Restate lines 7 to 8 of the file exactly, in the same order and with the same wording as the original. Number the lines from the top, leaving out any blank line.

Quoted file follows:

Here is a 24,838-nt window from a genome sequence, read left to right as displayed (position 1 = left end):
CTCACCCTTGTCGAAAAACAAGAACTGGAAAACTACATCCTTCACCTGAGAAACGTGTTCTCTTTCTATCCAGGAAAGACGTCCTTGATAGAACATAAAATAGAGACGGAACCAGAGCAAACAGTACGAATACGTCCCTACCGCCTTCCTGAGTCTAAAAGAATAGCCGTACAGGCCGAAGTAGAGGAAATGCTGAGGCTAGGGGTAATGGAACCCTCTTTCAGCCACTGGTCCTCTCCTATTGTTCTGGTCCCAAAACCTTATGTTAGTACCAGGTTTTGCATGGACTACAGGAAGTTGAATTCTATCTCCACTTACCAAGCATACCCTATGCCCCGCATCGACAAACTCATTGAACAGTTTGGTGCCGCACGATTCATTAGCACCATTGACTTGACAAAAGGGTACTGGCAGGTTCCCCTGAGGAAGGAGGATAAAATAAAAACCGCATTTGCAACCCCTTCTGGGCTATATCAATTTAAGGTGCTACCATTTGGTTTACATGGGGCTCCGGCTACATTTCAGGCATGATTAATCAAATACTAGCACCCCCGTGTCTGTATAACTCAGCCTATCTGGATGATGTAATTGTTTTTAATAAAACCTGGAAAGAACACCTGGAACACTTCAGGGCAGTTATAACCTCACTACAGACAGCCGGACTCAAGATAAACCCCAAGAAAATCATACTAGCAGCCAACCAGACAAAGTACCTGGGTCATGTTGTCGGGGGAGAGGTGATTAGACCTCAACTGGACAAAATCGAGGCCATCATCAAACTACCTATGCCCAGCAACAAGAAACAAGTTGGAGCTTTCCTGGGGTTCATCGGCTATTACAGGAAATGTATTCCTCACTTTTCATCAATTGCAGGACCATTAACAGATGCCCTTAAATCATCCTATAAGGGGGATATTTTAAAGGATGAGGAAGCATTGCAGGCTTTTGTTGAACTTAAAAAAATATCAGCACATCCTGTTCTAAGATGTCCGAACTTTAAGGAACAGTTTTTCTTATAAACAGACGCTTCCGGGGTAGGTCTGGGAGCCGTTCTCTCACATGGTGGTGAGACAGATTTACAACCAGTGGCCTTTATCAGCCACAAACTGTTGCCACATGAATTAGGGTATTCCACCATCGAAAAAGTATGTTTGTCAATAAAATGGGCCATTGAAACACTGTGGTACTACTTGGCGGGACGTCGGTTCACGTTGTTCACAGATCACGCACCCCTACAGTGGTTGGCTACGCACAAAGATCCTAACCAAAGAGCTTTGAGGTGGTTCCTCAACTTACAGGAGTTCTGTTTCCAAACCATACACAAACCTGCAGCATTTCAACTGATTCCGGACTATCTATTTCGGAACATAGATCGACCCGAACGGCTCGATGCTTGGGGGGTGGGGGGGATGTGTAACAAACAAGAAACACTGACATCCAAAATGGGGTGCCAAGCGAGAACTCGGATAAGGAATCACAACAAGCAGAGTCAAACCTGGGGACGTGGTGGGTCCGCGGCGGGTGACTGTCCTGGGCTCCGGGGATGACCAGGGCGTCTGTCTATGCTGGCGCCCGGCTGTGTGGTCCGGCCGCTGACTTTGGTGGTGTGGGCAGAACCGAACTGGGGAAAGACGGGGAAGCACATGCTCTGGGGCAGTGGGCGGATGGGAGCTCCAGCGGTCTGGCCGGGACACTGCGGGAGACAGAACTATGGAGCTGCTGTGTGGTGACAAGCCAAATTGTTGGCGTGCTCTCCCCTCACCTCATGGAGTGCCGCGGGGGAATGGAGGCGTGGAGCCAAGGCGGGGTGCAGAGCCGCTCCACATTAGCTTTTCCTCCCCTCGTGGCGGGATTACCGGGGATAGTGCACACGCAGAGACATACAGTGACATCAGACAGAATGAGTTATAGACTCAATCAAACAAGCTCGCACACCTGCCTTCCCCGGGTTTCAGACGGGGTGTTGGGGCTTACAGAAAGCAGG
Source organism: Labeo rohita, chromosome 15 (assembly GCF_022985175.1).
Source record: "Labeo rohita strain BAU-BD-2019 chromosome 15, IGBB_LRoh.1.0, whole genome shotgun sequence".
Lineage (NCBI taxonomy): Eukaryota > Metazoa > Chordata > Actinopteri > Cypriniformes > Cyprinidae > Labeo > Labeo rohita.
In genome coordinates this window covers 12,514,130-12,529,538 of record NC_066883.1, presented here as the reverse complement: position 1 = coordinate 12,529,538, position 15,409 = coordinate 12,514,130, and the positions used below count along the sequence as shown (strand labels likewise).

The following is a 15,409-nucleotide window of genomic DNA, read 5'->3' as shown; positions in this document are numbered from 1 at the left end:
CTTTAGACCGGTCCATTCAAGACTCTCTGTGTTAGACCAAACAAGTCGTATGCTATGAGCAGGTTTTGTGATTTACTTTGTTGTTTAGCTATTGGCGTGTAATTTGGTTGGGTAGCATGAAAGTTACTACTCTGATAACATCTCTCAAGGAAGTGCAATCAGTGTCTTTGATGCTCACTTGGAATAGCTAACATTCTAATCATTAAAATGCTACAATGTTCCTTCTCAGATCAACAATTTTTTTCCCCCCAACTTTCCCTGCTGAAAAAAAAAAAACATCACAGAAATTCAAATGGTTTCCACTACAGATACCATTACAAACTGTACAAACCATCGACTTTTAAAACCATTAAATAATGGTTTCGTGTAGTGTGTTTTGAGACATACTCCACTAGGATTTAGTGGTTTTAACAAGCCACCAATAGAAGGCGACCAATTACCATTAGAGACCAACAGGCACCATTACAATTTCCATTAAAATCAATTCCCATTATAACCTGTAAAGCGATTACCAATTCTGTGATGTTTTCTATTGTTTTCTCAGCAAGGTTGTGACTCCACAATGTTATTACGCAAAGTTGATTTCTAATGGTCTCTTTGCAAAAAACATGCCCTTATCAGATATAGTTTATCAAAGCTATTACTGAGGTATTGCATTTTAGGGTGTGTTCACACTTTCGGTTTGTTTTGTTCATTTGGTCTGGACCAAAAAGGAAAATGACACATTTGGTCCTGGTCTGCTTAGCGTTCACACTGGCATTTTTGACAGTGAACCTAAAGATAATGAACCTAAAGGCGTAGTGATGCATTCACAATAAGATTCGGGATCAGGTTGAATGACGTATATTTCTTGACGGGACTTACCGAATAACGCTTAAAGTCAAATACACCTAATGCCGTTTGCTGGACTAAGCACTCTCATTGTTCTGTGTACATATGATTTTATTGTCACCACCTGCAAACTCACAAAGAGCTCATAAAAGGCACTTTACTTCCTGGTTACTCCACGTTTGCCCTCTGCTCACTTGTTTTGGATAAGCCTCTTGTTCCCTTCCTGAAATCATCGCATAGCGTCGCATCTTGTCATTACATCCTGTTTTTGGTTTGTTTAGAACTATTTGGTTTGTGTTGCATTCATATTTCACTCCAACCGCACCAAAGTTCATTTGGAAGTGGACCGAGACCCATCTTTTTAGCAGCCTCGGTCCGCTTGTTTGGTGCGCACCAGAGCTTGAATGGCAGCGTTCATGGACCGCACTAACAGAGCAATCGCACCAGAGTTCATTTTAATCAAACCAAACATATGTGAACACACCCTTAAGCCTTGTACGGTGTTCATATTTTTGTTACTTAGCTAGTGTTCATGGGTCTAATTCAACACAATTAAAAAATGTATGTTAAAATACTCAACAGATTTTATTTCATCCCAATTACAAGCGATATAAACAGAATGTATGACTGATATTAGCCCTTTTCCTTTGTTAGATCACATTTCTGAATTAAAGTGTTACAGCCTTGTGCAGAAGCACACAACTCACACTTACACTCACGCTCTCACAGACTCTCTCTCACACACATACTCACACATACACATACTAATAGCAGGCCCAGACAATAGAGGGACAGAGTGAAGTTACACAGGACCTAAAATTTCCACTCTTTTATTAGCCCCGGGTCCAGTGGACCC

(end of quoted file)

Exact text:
The following is a 15,409-nucleotide window of genomic DNA, read 5'->3' as shown; positions in this document are numbered from 1 at the left end:
CTTTAGACCGGTCCATTCAAGACTCTCTGTGTTAGACCAAACAAGTCGTATGCTATGAGCAGGTTTTGTGATTTACTTTGTTGTTTAGCTATTGGCGTGTAATTTGGTTGGGTAGCATGAAAGTTACTACTCTGATAACATCTCTCAAGGAAGTGCAATCAGTGTCTTTGATGCTCACTTGGAATAGCTAACATTCTAATCATTAAAATGCTACAATGTTCCTTCTCAGATCAACAATTTTTTTCCCCCCAACTTTCCCTGCTGAAAAAAAAAAAACATCACAGAAATTCAAATGGTTTCCACTACAGATACCATTACAAACTGTACAAACCATCGACTTTTAAAACCATTAAATAATGGTTTCGTGTAGTGTGTTTTGAGACATACTCCACTAGGATTTAGTGGTTTTAACAAGCCACCAATAGAAGGCGACCAATTACCATTAGAGACCAACAGGCACCATTACAATTTCCATTAAAATCAATTCCCATTATAACCTGTAAAGCGATTACCAATTCTGTGATGTTTTCTATTGTTTTCTCAGCAAGGTTGTGACTCCACAATGTTATTACGCAAAGTTGATTTCTAATGGTCTCTTTGCAAAAAACATGCCCTTATCAGATATAGTTTATCAAAGCTATTACTGAGGTATTGCATTTTAGGGTGTGTTCACACTTTCGGTTTGTTTTGTTCATTTGGTCTGGACCAAAAAGGAAAATGACACATTTGGTCCTGGTCTGCTTAGCGTTCACACTGGCATTTTTGACAGTGAACCTAAAGATAATGAACCTAAAGGCGTAGTGATGCATTCACAATAAGATTCGGGATCAGGTTGAATGACGTATATTTCTTGACGGGACTTACCGAATAACGCTTAAAGTCAAATACACCTAATGCCGTTTGCTGGACTAAGCACTCTCATTGTTCTGTGTACATATGATTTTATTGTCACCACCTGCAAACTCACAAAGAGCTCATAAAAGGCACTTTACTTCCTGGTTACTCCACGTTTGCCCTCTGCTCACTTGTTTTGGATAAGCCTCTTGTTCCCTTCCTGAAATCATCGCATAGCGTCGCATCTTGTCATTACATCCTGTTTTTGGTTTGTTTAGAACTATTTGGTTTGTGTTGCATTCATATTTCACTCCAACCGCACCAAAGTTCATTTGGAAGTGGACCGAGACCCATCTTTTTAGCAGCCTCGGTCCGCTTGTTTGGTGCGCACCAGAGCTTGAATGGCAGCGTTCATGGACCGCACTAACAGAGCAATCGCACCAGAGTTCATTTTAATCAAACCAAACATATGTGAACACACCCTTAAGCCTTGTACGGTGTTCATATTTTTGTTACTTAGCTAGTGTTCATGGGTCTAATTCAACACAATTAAAAAATGTATGTTAAAATACTCAACAGATTTTATTTCATCCCAATTACAAGCGATATAAACAGAATGTATGACTGATATTAGCCCTTTTCCTTTGTTAGATCACATTTCTGAATTAAAGTGTTACAGCCTTGTGCAGAAGCACACAACTCACACTTACACTCACGCTCTCACAGACTCTCTCTCACACACATACTCACACATACACATACTAATAGCAGGCCCAGACAATAGAGGGACAGAGTGAAGTTACACAGGACCTAAAATTTCCACTCTTTTATTAGCCCCGGGTCCAGTGGACCC